Despite the pain, our fiscal health has improved
“On 27 June 2019, a rating committee was called to discuss the rating of the Barbados, Government of. The main points raised during the discussion were: The issuer's fiscal or financial strength, including its debt profile, has materially increased. The issuer has become less susceptible to event risks.” - Moody’s press release on Barbados, July 2, 2019.
Bus fare hikes, rising supermarket prices and the feeling that we are not moving forward notwithstanding, Barbados is doing better. Moody’s Investors’ Service thinks so, and has taken us up a notch, although not as high as Standard & Poor’s S&P late last year put us into the B category, which means “high credit risk.” Moody’s put us in its “Caa” band last week, meaning you have to add a “very” to the phrase.
Basically, we’re in a better fiscal position because we have renegotiated our domestic debt, which is about 80% of our total national debt. Our position has “materially” improved.
Now, you may remember the recent protest over how things were going by a lobby group representing (according to it) just over half of the foreign debt held. This group, the Barbados External Creditor Committee, accused the government in May of basically not acting in good faith in negotiations to restructure the foreign component of our public debt.
Under the first of two so-called scenarios, the government would give creditors new bonds worth two-thirds of their original principal, with interest payments made twice yearly, at 3.5 per cent in the first two years, and 7.5 per cent per annum until the 2033 maturity date.
In the second ‘scenario’, the bondholders would receive the full face value of the restructured bonds, but interest payments would be fixed at 3.5 per cent per annum until 2044.
But despite the unhappiness publicly vented by the creditor group, Moody’s is taking a surprisingly calm view of the matter, saying that while it expected the negotiations to be “protracted”, it believed that “losses to external commercial creditors will ultimately prove to be similar to those incurred by domestic creditors,” and that was why it assigned a Caa3 rating to outstanding foreign currency bonds.
I actually found that fascinating, given the dire warning meted out to the country by that creditor lobby. It said that if Barbados tried to impose a “unilateral offer” based on either of the rejected “scenarios” this would “likely place economic reform efforts at risk, to the detriment of the country’s financial stability and well-being.”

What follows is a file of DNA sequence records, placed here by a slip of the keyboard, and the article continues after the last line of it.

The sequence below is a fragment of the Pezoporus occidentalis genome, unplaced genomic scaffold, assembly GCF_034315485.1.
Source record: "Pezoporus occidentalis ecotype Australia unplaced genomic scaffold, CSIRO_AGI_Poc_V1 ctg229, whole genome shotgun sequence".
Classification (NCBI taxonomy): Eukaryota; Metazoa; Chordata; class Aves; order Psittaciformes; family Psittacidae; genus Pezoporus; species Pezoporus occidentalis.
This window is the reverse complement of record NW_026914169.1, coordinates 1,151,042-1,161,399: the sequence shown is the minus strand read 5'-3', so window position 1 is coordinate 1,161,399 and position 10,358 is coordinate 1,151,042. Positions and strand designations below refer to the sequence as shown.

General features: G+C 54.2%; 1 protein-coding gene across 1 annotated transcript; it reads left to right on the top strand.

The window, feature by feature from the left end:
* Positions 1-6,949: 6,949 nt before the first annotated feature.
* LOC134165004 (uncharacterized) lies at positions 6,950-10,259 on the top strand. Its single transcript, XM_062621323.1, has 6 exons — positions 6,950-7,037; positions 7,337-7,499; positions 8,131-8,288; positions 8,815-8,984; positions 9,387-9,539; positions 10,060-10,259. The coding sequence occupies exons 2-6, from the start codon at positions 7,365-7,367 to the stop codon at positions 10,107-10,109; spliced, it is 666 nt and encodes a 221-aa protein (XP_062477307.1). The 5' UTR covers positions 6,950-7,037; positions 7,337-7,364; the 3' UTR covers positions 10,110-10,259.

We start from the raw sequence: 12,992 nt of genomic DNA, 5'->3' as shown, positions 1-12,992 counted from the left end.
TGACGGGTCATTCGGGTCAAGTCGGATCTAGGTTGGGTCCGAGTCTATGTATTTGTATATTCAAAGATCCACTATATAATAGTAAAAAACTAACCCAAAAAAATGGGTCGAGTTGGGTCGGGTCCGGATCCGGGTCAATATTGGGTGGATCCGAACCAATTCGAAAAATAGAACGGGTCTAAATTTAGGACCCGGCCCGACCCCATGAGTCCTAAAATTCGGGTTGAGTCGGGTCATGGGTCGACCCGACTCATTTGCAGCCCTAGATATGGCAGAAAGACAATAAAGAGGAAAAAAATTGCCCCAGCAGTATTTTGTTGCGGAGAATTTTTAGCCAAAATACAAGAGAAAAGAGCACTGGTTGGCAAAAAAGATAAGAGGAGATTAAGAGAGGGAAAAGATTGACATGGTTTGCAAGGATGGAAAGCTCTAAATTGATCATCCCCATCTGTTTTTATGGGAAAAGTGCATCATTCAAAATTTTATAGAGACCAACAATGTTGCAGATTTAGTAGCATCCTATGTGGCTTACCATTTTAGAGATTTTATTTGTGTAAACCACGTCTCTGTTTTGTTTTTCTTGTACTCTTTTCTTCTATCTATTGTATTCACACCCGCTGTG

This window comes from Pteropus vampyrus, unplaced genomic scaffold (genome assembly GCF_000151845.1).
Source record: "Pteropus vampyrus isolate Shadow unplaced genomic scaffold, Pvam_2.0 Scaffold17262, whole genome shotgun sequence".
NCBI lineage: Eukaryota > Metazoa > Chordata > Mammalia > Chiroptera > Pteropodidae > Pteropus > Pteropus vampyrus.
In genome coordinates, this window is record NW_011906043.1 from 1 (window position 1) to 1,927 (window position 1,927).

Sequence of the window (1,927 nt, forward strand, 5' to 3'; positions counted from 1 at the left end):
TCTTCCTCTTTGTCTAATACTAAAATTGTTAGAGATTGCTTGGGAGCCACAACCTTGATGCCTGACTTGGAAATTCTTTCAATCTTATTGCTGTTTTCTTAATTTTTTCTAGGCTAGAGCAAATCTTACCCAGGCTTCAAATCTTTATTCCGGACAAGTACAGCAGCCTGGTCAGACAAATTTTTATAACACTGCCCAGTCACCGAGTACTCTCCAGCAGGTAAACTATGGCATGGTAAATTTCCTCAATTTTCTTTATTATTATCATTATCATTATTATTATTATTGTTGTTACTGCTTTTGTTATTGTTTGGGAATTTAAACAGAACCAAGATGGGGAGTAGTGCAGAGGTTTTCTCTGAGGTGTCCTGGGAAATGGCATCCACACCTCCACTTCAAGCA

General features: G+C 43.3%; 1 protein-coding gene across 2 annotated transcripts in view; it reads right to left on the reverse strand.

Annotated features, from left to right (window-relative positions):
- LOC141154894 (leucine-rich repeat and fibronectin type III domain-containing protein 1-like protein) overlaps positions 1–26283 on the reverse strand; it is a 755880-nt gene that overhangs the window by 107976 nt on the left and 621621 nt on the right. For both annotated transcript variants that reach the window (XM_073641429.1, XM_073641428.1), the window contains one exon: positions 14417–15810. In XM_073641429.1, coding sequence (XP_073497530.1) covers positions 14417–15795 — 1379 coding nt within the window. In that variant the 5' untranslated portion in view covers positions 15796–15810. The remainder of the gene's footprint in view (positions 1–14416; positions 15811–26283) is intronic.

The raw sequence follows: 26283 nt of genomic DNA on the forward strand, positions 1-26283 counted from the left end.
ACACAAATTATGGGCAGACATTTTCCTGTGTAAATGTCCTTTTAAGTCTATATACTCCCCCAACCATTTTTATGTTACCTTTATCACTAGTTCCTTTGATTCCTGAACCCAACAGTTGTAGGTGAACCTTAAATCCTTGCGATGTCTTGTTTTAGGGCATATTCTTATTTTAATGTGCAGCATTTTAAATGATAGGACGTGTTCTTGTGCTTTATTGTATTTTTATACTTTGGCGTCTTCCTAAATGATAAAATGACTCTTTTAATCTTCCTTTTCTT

In fact, Moody’s has pointed out in terms even a creditor could understand that “The very high level of indebtedness remains a key constraint on the rating.”
So, obviously, the country must get the debt lowered. We would only get a higher rating from Moody’s if we took actions “which provided assurance that the debt burden would continue to fall over the coming years.” Only three ways to do that - lower the interest rate, get a write-off of some of the debt, or get both at the same time.
Anyway, it seems to me that the tree advising the government is working for its money.
There seems to be another important reason for Barbados to stick to its guns despite the temporary negative publicity you would expect from the other side of the negotiating table.
Moody’s explained why it had decided to maintain a Caa3 "foreign currency senior unsecured" rating for Barbados’ foreign debt while upgrading Barbados' issuer ratings to Caa1. It must be confessed that I had to read it over two or three times before thinking I understood it a bit, but here is the rationale direct from the horse’s mouth:
The gap between the two “signals Moody's view that while it is extremely unlikely that the government will choose to issue into the international markets in the near future, were it do so the debt issued would carry a lower risk than the instruments currently subject to restructuring negotiations.” Which means we have to keep on the treadmill and get this debt burden reduced through negotiation.
Moody’s says the recent ‘turnaround in economic and fiscal policies” will help the country to reduce its public debt as we move toward the goal of reaching the government's target of 60% of GDP by 2033. But the next few years are critical to getting onto the right track. Our loan agreement with the IMF also calls for an increase in the primary surplus to 6.0% of GDP in this fiscal year.
So right now, we are running down a very narrow track with little opportunity to move left or right. That is why you don’t see the sort of innovation that I personally would like to see, especially with regard to renewable energy policies. It seems that we have little room to manoeuvre despite some concessions made by the IMF, which a few years ago, admitted that austerity by itself has had a fairly dismal track record. At some point we will have to give more innovation a chance in order to attract investment.
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